Although the bombs were spasmodic Linthouse suffered some bad damage. A landmine just missed the engineering department at Stephen's and hit the building opposite. You can still see the break in the block of tenements - there is a service station there now'

It would be great if any HG members around Govan/Linthouse were able to identify the gap site and post a picture.
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Postby Local Hero » Sat Oct 21, 2006 3:42 pm

Ah used tae be indecisive but noo ah'm nae sae sure.
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Postby escotregen » Sat Oct 21, 2006 4:01 pm

Good stuff Local Hero... (although my personal enjoyment is obscured by the grey block promo for flash earth that I cannot remove as I don't want to accomodate their 'forced' self-promotion).

The view is intructive on the insicriminate impact of much of the early WW2 bombing when you consider the distance between where the landmine detonated and (the intended target?) of Stephen's.
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Postby Peekay » Sat Oct 21, 2006 4:26 pm

Not really Glasgow bombings as such but Loch Lomond is full of jerry bombs. If they couldn't get them on Glasgow for whatever reason they used Lomond to off-load them before flying back to Holland. It was also a waypoint for them to hang a right towards the North Sea (nice and shiny at night). Apparently Katrine has a few as well but these are thought to have been the navigators getting mixed up between Katrine and Lomond.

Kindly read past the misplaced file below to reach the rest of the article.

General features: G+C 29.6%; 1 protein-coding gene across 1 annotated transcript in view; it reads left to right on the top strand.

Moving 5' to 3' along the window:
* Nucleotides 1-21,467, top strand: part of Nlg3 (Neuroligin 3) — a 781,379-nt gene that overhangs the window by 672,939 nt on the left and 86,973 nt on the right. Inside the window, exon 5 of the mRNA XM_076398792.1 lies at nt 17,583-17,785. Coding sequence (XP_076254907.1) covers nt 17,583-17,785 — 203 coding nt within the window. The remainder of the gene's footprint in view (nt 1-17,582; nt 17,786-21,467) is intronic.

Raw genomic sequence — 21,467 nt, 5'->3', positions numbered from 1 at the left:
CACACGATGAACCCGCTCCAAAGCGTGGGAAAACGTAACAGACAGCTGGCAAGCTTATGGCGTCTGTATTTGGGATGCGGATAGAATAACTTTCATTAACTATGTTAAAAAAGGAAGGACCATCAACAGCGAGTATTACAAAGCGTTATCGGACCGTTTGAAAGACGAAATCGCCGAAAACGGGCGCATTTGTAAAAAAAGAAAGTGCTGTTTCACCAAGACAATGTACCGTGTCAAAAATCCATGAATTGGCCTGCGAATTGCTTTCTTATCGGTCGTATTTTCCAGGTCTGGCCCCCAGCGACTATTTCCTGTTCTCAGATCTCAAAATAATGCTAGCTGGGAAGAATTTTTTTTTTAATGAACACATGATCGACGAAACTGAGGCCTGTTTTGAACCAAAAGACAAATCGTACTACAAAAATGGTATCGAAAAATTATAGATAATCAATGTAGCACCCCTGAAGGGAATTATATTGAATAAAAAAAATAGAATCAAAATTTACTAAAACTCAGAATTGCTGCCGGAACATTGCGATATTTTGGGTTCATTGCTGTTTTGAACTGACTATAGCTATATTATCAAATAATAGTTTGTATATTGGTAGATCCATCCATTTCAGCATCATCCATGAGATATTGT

I've dived a wreck in Oban that was sunk by a Heinkel though. Big bloody ship too. Here it is

http://www.shipwrecksofscotland.com/ss_breda.htm

I've been on quite a few Clyde wrecks too but none that were wartime losses i don't think.

PK
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Postby viceroy » Sat Oct 21, 2006 4:46 pm

escotregen wrote:A landmine just missed the engineering department at Stephen's and hit the building opposite. You can still see the break in the block of tenements - there is a service station there now


I know this location well - I have walked past it many times on my way to and from the Southern General Hospital, which of course is just up the road. But I believe the casualties were considerable, with quite a number of people being killed when the tenement was hit. Can't remember where I got this information from, although it may have been from the semi-permanent Govan exhibition at the Elder Library.
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Postby Margaret » Sat Oct 21, 2006 9:37 pm

I was checking the lair book for Cardonald Cemetery last week.